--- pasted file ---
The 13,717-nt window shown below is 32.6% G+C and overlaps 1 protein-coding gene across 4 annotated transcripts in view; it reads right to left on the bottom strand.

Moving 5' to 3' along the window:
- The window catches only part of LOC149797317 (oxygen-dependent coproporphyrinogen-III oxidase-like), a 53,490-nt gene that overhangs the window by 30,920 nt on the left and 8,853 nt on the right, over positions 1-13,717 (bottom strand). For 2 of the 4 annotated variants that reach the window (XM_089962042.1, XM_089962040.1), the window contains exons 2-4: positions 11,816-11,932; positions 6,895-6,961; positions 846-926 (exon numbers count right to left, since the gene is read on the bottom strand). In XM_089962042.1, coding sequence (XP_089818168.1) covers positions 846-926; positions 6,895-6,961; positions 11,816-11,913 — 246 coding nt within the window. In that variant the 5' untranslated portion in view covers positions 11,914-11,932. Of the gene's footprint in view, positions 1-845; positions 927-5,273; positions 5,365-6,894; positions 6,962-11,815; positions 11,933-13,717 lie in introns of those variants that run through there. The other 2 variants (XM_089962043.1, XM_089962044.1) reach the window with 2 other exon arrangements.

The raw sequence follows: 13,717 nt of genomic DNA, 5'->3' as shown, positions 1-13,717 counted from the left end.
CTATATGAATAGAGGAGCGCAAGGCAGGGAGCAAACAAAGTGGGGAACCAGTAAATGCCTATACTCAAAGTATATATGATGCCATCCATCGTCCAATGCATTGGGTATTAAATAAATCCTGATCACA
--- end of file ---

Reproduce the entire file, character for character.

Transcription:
The 13,717-nt window shown below is 32.6% G+C and overlaps 1 protein-coding gene across 4 annotated transcripts in view; it reads right to left on the bottom strand.

Moving 5' to 3' along the window:
- The window catches only part of LOC149797317 (oxygen-dependent coproporphyrinogen-III oxidase-like), a 53,490-nt gene that overhangs the window by 30,920 nt on the left and 8,853 nt on the right, over positions 1-13,717 (bottom strand). For 2 of the 4 annotated variants that reach the window (XM_089962042.1, XM_089962040.1), the window contains exons 2-4: positions 11,816-11,932; positions 6,895-6,961; positions 846-926 (exon numbers count right to left, since the gene is read on the bottom strand). In XM_089962042.1, coding sequence (XP_089818168.1) covers positions 846-926; positions 6,895-6,961; positions 11,816-11,913 — 246 coding nt within the window. In that variant the 5' untranslated portion in view covers positions 11,914-11,932. Of the gene's footprint in view, positions 1-845; positions 927-5,273; positions 5,365-6,894; positions 6,962-11,815; positions 11,933-13,717 lie in introns of those variants that run through there. The other 2 variants (XM_089962043.1, XM_089962044.1) reach the window with 2 other exon arrangements.

The raw sequence follows: 13,717 nt of genomic DNA, 5'->3' as shown, positions 1-13,717 counted from the left end.
CTATATGAATAGAGGAGCGCAAGGCAGGGAGCAAACAAAGTGGGGAACCAGTAAATGCCTATACTCAAAGTATATATGATGCCATCCATCGTCCAATGCATTGGGTATTAAATAAATCCTGATCACA